I'm one of those people who mean to do good but always seem to forget. For example, I go to the grocery store probably around four times per week and my wife put one of those reusable bags on the passenger side of my car. I see it in there daily, yet I still forget to take it into the store with me.

But I better learn to bring it in soon as there is a new bill that was proposed that would end plastic bags and Styrofoam use at grocery stores and restaurants in Colorado.

We have all seen the videos of the turtles choking on plastic bags in the ocean and we don't want anything to happen to the sea creatures. While I am going to have to get into a new routine of bringing a reusable bag to the store with me, I understand the change it can have on the environment if we were to ban all plastic bags and styrofoam. Essentially, I don't like the sound of it, but I understand why the change needs to be made.

If the Proposed Bill Passed When Would the Ban on Plastic Bags and Styrofoam Go Into Effect?

The new bill proposed would include a ten-cent charge for each single-use bag or even a recycled paper bag beginning in September and this would be statewide according to CBS4.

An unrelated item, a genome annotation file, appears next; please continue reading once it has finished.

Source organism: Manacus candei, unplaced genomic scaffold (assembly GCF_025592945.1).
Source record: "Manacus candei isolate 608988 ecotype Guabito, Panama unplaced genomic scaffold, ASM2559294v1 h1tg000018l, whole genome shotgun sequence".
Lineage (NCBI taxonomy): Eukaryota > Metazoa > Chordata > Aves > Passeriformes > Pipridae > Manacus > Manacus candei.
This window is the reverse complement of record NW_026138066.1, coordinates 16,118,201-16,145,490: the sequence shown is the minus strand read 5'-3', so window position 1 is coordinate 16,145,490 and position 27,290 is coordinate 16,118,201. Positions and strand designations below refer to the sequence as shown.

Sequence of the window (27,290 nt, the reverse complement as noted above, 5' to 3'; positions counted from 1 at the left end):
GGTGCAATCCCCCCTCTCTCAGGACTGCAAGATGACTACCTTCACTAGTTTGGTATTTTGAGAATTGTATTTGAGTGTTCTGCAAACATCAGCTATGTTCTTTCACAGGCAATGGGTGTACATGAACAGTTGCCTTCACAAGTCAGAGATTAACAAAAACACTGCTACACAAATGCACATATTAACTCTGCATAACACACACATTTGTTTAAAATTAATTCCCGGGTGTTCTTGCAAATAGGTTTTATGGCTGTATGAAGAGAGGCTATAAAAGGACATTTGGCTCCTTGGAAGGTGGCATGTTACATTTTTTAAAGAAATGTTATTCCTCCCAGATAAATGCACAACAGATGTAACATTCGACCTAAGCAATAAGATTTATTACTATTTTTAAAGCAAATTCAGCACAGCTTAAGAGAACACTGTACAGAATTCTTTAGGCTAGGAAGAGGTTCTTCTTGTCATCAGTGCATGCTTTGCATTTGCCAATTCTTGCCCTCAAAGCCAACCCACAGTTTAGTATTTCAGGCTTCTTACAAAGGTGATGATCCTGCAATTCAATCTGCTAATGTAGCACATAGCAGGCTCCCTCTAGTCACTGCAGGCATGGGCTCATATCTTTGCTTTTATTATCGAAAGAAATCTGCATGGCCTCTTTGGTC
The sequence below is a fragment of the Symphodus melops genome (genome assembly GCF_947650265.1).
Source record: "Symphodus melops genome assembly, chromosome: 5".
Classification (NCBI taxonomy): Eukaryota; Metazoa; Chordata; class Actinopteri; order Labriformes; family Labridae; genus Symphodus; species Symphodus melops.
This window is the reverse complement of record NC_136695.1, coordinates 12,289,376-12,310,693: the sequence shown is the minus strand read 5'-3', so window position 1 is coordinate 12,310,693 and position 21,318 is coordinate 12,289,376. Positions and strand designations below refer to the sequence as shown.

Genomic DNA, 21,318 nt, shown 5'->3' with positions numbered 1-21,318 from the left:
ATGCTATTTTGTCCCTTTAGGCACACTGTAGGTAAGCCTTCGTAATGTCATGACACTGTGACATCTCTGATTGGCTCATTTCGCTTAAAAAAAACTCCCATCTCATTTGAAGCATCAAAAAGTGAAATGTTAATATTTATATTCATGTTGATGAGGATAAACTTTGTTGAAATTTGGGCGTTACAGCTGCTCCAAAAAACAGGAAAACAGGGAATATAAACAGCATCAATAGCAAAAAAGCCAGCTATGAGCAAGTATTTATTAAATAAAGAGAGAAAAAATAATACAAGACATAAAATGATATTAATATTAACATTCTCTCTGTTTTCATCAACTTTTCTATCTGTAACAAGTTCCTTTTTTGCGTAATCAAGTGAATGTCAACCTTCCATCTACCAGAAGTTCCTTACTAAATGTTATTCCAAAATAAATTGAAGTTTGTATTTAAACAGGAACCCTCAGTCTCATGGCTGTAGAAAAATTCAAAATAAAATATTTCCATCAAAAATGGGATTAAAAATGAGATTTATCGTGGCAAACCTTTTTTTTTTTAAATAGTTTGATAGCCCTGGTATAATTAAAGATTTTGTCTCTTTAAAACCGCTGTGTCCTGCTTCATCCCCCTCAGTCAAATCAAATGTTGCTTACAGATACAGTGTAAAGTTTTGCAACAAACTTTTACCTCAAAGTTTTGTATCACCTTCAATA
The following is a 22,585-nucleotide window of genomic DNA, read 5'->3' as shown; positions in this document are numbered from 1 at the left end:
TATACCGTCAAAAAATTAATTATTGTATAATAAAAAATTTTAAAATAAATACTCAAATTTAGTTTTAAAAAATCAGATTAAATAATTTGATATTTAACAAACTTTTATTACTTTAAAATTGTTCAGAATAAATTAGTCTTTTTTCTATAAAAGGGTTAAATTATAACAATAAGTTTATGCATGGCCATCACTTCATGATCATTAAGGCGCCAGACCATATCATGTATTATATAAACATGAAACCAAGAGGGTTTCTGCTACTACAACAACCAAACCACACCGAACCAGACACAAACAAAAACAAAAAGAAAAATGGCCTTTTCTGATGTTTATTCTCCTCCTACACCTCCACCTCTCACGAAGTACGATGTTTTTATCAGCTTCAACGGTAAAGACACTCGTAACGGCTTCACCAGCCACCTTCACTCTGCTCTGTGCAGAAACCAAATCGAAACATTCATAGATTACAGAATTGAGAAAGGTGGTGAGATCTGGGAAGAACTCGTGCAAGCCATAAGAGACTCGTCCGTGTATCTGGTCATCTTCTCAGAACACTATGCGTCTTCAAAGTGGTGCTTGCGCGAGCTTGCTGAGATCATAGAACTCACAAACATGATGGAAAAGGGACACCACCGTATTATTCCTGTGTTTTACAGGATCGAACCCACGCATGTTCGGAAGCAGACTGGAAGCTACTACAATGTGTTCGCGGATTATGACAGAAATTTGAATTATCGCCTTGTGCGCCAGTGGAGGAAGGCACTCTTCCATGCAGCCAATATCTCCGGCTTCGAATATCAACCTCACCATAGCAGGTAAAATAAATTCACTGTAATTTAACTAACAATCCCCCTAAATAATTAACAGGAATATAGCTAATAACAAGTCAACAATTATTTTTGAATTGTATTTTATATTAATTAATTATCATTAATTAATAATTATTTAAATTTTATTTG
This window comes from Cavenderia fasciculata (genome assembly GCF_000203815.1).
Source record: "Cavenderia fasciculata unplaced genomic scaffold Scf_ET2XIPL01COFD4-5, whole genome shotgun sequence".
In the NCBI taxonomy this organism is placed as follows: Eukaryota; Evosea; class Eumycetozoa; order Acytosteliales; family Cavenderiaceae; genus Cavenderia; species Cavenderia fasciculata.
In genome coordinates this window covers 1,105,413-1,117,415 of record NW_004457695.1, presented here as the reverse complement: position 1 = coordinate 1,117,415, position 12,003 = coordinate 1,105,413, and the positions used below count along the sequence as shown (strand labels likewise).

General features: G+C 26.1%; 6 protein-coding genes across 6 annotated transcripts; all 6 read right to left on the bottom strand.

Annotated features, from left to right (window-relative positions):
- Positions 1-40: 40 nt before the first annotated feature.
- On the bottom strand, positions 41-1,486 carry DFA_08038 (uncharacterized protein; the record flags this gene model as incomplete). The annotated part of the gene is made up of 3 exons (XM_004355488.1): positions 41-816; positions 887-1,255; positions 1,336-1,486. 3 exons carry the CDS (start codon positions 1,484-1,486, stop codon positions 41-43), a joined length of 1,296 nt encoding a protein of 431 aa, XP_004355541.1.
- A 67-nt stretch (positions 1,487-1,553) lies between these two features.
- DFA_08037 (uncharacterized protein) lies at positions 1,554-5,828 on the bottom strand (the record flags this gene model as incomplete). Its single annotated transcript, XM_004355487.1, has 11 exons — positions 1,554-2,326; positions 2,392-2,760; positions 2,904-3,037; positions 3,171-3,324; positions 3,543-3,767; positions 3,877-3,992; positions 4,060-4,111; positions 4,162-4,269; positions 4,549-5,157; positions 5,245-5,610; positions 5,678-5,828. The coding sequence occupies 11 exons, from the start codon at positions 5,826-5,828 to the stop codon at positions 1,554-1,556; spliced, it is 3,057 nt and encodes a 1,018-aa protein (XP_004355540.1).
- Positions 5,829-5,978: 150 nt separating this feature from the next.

By September of 2022, all stores would be required to switch to recyclable paper bags only. The styrofoam ban would begin in January and would be implemented in all schools by 2024.

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What Seems Challenging About Eliminating All Plastic Bags and Styrofoam in Colorado

It does seem like a tough time to make this change seeing as how so many restaurants have had to adjust to more of a takeout model. Styrofoam is cheap, so I hope this doesn't increase costs too much after the tough year they have already had to deal with.

Only time will tell if this bill passes, but it might not be long until plastic bags and styrofoam are gone forever in Colorado.

READ ON: See the States Where People Live the Longest

Stacker used data from the 2020 County Health Rankings to rank every state's average life expectancy from lowest to highest. The 2020 County Health Rankings values were calculated using mortality counts from the 2016-2018 National Center for Health Statistics. The U.S. Census 2019 American Community Survey and America's Health Rankings Senior Report 2019 data were also used to provide demographics on the senior population of each state and the state's rank on senior health care, respectively.

Read on to learn the average life expectancy in each state.

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